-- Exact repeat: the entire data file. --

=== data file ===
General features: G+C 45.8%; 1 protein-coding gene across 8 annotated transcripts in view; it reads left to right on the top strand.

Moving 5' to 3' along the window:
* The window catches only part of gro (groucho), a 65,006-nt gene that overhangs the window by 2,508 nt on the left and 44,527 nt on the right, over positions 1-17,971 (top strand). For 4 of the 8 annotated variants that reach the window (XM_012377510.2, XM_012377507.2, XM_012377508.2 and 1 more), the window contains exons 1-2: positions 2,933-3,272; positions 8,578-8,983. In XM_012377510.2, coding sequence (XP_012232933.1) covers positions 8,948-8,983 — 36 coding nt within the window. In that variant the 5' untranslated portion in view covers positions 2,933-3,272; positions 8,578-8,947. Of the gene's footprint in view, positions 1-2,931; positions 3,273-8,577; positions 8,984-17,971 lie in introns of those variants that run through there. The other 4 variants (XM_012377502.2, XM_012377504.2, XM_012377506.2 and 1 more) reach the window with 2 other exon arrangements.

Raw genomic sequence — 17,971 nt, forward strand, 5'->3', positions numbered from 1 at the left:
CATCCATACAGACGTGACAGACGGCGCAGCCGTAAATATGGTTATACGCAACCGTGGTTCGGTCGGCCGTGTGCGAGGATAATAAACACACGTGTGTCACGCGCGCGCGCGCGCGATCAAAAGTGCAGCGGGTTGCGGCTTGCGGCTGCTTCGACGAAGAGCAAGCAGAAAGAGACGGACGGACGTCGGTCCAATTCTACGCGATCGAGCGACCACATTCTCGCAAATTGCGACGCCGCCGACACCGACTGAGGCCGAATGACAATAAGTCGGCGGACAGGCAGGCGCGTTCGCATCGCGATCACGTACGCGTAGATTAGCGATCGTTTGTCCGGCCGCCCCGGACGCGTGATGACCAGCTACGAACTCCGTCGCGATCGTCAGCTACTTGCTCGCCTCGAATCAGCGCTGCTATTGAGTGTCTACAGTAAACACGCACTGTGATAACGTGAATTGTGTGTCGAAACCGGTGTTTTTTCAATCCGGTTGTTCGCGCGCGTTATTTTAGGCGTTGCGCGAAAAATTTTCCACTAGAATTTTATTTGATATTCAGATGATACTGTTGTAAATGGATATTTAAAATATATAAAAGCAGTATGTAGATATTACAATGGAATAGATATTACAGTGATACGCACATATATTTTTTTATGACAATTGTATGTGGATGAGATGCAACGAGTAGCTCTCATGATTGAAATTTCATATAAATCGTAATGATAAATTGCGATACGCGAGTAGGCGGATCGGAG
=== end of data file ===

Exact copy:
General features: G+C 45.8%; 1 protein-coding gene across 8 annotated transcripts in view; it reads left to right on the top strand.

Moving 5' to 3' along the window:
* The window catches only part of gro (groucho), a 65,006-nt gene that overhangs the window by 2,508 nt on the left and 44,527 nt on the right, over positions 1-17,971 (top strand). For 4 of the 8 annotated variants that reach the window (XM_012377510.2, XM_012377507.2, XM_012377508.2 and 1 more), the window contains exons 1-2: positions 2,933-3,272; positions 8,578-8,983. In XM_012377510.2, coding sequence (XP_012232933.1) covers positions 8,948-8,983 — 36 coding nt within the window. In that variant the 5' untranslated portion in view covers positions 2,933-3,272; positions 8,578-8,947. Of the gene's footprint in view, positions 1-2,931; positions 3,273-8,577; positions 8,984-17,971 lie in introns of those variants that run through there. The other 4 variants (XM_012377502.2, XM_012377504.2, XM_012377506.2 and 1 more) reach the window with 2 other exon arrangements.

Raw genomic sequence — 17,971 nt, forward strand, 5'->3', positions numbered from 1 at the left:
CATCCATACAGACGTGACAGACGGCGCAGCCGTAAATATGGTTATACGCAACCGTGGTTCGGTCGGCCGTGTGCGAGGATAATAAACACACGTGTGTCACGCGCGCGCGCGCGCGATCAAAAGTGCAGCGGGTTGCGGCTTGCGGCTGCTTCGACGAAGAGCAAGCAGAAAGAGACGGACGGACGTCGGTCCAATTCTACGCGATCGAGCGACCACATTCTCGCAAATTGCGACGCCGCCGACACCGACTGAGGCCGAATGACAATAAGTCGGCGGACAGGCAGGCGCGTTCGCATCGCGATCACGTACGCGTAGATTAGCGATCGTTTGTCCGGCCGCCCCGGACGCGTGATGACCAGCTACGAACTCCGTCGCGATCGTCAGCTACTTGCTCGCCTCGAATCAGCGCTGCTATTGAGTGTCTACAGTAAACACGCACTGTGATAACGTGAATTGTGTGTCGAAACCGGTGTTTTTTCAATCCGGTTGTTCGCGCGCGTTATTTTAGGCGTTGCGCGAAAAATTTTCCACTAGAATTTTATTTGATATTCAGATGATACTGTTGTAAATGGATATTTAAAATATATAAAAGCAGTATGTAGATATTACAATGGAATAGATATTACAGTGATACGCACATATATTTTTTTATGACAATTGTATGTGGATGAGATGCAACGAGTAGCTCTCATGATTGAAATTTCATATAAATCGTAATGATAAATTGCGATACGCGAGTAGGCGGATCGGAG